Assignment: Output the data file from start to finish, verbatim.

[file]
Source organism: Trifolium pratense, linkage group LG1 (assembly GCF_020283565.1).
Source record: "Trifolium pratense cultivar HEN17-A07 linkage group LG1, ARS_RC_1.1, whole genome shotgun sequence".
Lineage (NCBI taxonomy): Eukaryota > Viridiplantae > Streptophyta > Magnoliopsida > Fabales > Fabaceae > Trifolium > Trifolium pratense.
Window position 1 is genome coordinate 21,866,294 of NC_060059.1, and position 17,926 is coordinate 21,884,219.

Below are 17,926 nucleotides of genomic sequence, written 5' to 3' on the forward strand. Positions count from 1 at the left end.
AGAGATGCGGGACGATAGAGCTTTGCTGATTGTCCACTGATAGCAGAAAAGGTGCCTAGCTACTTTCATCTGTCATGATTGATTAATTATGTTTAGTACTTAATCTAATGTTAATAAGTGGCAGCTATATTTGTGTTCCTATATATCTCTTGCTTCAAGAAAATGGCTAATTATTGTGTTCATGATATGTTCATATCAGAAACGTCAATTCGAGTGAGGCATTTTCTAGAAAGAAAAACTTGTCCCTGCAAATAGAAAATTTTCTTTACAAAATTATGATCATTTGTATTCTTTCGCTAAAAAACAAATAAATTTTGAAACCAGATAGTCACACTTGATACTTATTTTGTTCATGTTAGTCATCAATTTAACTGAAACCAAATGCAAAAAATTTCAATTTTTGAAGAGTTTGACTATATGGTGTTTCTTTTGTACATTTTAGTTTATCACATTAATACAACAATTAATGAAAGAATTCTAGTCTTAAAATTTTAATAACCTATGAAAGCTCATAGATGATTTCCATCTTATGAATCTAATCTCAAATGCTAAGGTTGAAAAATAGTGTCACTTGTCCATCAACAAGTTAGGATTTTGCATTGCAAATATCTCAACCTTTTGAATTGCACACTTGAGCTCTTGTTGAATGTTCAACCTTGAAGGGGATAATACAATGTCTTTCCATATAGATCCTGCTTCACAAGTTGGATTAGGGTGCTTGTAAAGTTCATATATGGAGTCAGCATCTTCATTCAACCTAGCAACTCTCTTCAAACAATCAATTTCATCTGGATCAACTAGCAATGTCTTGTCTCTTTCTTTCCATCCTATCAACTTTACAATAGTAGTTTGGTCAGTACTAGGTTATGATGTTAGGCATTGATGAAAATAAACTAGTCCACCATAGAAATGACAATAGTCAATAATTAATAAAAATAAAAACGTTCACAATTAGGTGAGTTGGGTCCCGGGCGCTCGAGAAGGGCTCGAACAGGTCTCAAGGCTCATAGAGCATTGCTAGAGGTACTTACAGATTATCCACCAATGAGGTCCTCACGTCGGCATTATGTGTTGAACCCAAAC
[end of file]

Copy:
Source organism: Trifolium pratense, linkage group LG1 (assembly GCF_020283565.1).
Source record: "Trifolium pratense cultivar HEN17-A07 linkage group LG1, ARS_RC_1.1, whole genome shotgun sequence".
Lineage (NCBI taxonomy): Eukaryota > Viridiplantae > Streptophyta > Magnoliopsida > Fabales > Fabaceae > Trifolium > Trifolium pratense.
Window position 1 is genome coordinate 21,866,294 of NC_060059.1, and position 17,926 is coordinate 21,884,219.

Below are 17,926 nucleotides of genomic sequence, written 5' to 3' on the forward strand. Positions count from 1 at the left end.
AGAGATGCGGGACGATAGAGCTTTGCTGATTGTCCACTGATAGCAGAAAAGGTGCCTAGCTACTTTCATCTGTCATGATTGATTAATTATGTTTAGTACTTAATCTAATGTTAATAAGTGGCAGCTATATTTGTGTTCCTATATATCTCTTGCTTCAAGAAAATGGCTAATTATTGTGTTCATGATATGTTCATATCAGAAACGTCAATTCGAGTGAGGCATTTTCTAGAAAGAAAAACTTGTCCCTGCAAATAGAAAATTTTCTTTACAAAATTATGATCATTTGTATTCTTTCGCTAAAAAACAAATAAATTTTGAAACCAGATAGTCACACTTGATACTTATTTTGTTCATGTTAGTCATCAATTTAACTGAAACCAAATGCAAAAAATTTCAATTTTTGAAGAGTTTGACTATATGGTGTTTCTTTTGTACATTTTAGTTTATCACATTAATACAACAATTAATGAAAGAATTCTAGTCTTAAAATTTTAATAACCTATGAAAGCTCATAGATGATTTCCATCTTATGAATCTAATCTCAAATGCTAAGGTTGAAAAATAGTGTCACTTGTCCATCAACAAGTTAGGATTTTGCATTGCAAATATCTCAACCTTTTGAATTGCACACTTGAGCTCTTGTTGAATGTTCAACCTTGAAGGGGATAATACAATGTCTTTCCATATAGATCCTGCTTCACAAGTTGGATTAGGGTGCTTGTAAAGTTCATATATGGAGTCAGCATCTTCATTCAACCTAGCAACTCTCTTCAAACAATCAATTTCATCTGGATCAACTAGCAATGTCTTGTCTCTTTCTTTCCATCCTATCAACTTTACAATAGTAGTTTGGTCAGTACTAGGTTATGATGTTAGGCATTGATGAAAATAAACTAGTCCACCATAGAAATGACAATAGTCAATAATTAATAAAAATAAAAACGTTCACAATTAGGTGAGTTGGGTCCCGGGCGCTCGAGAAGGGCTCGAACAGGTCTCAAGGCTCATAGAGCATTGCTAGAGGTACTTACAGATTATCCACCAATGAGGTCCTCACGTCGGCATTATGTGTTGAACCCAAAC